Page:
Horyou a pu parler à certains dirigeants du projet et notamment à Armelle Arrou qui nous a fourni des éclaircissements sur cette initiative aussi originale qu’importante.

    © KARAT/SIPA
    © KARAT/SIPA

    Le projet, organisé dans le cadre de la COP21 est le fruit d’une collaboration entre l’Unesco et la conférence tenue à Paris en décembre. Il vise à soutenir des projets éducatifs de développement durable qui prennent en compte les problématiques actuelles. «Ces types de projets sont partout, ils sont portés par des personnes qui sont inconnues, mais qui ont la force de les construire à partir de rien et, surtout, d’amener des jeunes à s’investir dans des actions de développement durable», dit Mme Arrou.

    Grâce à ce projet l’Unesco cherche à apporter une reconnaissance à ceux qui travaillent à développer l’éducation, à leur offrir un espace pour présenter leurs projets et être une source d’inspiration les uns pour les autres. Le projet initialement prévu pour deux ans, a gagné en ampleur tant et si bien que l’Unesco y voit un des meilleurs moyens de soutenir des projets innovants et durables.

    Les projets ont afflué des quatre coins de la planète. Ils sont classés par thème et catégorie de sorte que le plus grand nombre possible d’entre eux obtiennent la reconnaissance qu’ils méritent. «L’idée était d’identifier 8 projets axés sur des sujets variés. Par exemple, nous avons une catégorie qui englobe l’éducation traditionnelle qui comprend un projet pour la conservation de la connaissance des peuples autochones», explique Mme Arrou. Un autre thème portait sur l’eau et les océans, un autre encore sur le recyclage ou sur les déserts, pour ne citer que quelques-uns. A l’intérieur de chaque thème, les projets ont été identifiés dans deux catégories: Environnement et développement durable. «Dans un sens général et plus large, la qualité d’un projet réside dans sa capacité à proposer des solutions éducatives et de développement durable», explique-t-elle. Par sa présence à la COP21, le projet Unesco Green Citizens espérait contribuer aux solutions apportées sur le climat, notamment en ce qui concerne les océans, le développement durable, la gestion de l’eau, la biodiversité, et le changement climatique. Leur présence devait porter la voix des jeunes qui innovent pour un avenir meilleur de façon concrète.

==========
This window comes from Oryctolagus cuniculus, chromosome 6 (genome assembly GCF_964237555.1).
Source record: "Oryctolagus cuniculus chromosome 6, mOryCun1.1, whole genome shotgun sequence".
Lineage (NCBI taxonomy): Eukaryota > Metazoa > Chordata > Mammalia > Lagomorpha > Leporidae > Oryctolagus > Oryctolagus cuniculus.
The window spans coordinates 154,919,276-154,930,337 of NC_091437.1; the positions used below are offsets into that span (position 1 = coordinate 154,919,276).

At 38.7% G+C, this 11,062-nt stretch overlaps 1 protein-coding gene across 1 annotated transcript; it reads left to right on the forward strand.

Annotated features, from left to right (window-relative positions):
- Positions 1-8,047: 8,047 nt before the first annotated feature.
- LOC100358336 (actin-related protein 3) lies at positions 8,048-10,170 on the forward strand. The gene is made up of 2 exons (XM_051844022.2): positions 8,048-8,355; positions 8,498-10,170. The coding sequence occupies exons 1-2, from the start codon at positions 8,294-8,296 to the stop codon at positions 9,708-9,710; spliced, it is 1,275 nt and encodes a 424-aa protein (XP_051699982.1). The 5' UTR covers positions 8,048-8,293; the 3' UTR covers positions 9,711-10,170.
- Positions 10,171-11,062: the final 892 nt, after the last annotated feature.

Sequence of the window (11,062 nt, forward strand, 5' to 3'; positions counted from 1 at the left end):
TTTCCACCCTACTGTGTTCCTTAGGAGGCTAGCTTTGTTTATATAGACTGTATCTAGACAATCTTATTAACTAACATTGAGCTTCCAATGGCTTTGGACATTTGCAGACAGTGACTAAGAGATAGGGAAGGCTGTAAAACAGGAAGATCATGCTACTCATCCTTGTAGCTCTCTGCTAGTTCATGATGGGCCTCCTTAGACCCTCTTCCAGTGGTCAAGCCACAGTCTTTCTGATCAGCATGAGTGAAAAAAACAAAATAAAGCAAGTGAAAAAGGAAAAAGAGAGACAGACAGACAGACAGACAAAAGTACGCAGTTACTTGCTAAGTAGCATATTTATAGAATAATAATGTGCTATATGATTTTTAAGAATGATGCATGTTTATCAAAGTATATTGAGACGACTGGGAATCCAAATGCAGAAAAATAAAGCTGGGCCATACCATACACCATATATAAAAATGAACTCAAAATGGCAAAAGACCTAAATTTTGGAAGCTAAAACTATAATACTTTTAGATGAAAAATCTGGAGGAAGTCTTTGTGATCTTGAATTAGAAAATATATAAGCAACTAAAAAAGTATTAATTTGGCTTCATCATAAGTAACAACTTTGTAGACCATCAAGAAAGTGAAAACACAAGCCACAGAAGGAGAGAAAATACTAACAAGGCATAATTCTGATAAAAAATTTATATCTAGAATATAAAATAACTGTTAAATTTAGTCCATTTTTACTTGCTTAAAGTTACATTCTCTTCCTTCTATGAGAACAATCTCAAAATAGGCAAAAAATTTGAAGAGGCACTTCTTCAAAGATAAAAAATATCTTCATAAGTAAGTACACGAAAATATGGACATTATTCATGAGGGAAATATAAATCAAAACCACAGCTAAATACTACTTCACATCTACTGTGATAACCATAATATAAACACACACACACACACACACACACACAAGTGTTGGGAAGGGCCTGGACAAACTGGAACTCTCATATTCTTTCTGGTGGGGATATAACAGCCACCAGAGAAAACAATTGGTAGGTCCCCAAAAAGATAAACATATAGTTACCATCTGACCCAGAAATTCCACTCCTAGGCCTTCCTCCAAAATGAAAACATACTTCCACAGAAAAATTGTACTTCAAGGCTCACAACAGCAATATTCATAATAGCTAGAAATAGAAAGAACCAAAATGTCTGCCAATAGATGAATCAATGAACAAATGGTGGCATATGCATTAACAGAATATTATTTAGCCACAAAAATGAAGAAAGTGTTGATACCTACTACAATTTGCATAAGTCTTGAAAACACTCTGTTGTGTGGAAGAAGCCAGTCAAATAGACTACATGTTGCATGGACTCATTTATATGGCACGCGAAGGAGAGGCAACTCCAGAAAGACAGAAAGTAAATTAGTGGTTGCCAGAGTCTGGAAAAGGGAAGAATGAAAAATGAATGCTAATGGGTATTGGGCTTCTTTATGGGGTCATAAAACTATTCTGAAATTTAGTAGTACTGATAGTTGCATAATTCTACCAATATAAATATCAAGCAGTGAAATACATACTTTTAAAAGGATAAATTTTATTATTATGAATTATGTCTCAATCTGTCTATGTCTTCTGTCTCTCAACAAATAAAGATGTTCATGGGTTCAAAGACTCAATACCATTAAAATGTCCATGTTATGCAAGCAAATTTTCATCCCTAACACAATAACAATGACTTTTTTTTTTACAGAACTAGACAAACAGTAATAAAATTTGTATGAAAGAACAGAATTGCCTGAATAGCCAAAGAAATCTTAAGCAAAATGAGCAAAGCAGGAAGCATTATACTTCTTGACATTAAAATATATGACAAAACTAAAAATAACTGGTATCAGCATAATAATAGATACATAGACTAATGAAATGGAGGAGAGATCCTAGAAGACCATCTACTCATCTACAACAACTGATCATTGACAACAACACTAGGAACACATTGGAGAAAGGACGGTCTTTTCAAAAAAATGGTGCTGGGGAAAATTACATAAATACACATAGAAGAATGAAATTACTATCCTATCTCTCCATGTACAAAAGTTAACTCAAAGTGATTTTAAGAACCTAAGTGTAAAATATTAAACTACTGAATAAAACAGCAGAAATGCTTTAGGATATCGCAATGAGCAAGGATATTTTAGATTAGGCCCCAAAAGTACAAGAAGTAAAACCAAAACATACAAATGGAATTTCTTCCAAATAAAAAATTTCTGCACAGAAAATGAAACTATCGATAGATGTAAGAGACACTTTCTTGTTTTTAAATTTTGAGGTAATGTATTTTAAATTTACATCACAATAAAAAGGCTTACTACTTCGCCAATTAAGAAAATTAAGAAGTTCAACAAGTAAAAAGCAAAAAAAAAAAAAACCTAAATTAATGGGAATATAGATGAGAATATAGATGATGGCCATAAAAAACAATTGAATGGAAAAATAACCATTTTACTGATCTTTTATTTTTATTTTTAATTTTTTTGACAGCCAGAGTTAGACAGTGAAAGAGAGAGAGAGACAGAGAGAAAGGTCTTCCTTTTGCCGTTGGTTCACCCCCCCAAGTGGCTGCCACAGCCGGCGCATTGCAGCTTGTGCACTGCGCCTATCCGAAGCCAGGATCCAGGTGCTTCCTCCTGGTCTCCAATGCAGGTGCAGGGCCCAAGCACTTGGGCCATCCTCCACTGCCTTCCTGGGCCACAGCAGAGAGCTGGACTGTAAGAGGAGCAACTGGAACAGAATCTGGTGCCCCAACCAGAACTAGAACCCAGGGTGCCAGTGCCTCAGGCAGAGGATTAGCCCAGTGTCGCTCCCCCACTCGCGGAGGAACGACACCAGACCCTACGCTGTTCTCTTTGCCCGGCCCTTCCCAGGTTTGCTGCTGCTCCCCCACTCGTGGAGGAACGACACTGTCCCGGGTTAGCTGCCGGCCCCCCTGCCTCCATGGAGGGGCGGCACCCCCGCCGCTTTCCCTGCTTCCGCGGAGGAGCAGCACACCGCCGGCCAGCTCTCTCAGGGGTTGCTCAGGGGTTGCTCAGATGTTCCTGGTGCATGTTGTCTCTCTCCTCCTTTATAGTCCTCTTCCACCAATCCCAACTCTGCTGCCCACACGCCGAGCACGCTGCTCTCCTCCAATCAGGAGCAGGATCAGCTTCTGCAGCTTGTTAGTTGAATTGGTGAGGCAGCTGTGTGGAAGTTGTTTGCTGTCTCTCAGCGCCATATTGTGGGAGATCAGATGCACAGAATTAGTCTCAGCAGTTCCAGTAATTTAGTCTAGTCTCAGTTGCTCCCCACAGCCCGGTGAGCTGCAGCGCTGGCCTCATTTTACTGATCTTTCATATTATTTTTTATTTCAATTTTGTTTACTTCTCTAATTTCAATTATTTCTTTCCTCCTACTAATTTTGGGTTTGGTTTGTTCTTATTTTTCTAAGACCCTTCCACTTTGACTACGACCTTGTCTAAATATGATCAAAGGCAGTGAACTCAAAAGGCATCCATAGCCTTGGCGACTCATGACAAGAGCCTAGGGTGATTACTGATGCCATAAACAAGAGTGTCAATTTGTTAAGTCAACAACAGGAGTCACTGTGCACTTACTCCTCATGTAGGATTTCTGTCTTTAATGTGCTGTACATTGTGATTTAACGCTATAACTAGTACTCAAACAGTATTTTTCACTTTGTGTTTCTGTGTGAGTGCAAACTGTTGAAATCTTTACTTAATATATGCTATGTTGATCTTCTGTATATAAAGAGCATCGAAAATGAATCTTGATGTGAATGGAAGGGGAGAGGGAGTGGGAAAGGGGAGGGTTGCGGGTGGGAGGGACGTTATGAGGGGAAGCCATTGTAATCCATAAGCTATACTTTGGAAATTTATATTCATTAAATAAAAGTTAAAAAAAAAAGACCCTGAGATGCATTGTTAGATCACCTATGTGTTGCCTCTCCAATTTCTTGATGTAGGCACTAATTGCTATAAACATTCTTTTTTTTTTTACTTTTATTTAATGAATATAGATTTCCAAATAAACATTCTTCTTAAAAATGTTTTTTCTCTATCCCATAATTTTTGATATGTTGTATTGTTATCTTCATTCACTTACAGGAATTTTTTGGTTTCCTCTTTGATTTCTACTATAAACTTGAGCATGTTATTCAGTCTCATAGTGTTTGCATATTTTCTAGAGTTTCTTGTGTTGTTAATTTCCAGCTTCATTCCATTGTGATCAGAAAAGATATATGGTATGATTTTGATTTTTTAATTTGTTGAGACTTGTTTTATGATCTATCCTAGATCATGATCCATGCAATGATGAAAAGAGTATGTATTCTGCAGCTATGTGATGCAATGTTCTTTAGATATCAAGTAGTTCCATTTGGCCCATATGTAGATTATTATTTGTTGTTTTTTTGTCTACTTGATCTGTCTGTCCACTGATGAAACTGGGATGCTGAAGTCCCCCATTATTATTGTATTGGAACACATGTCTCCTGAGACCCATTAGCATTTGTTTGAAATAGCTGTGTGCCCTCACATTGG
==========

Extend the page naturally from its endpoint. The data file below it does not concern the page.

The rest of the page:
© CAHEN/SIPA
    © CAHEN/SIPA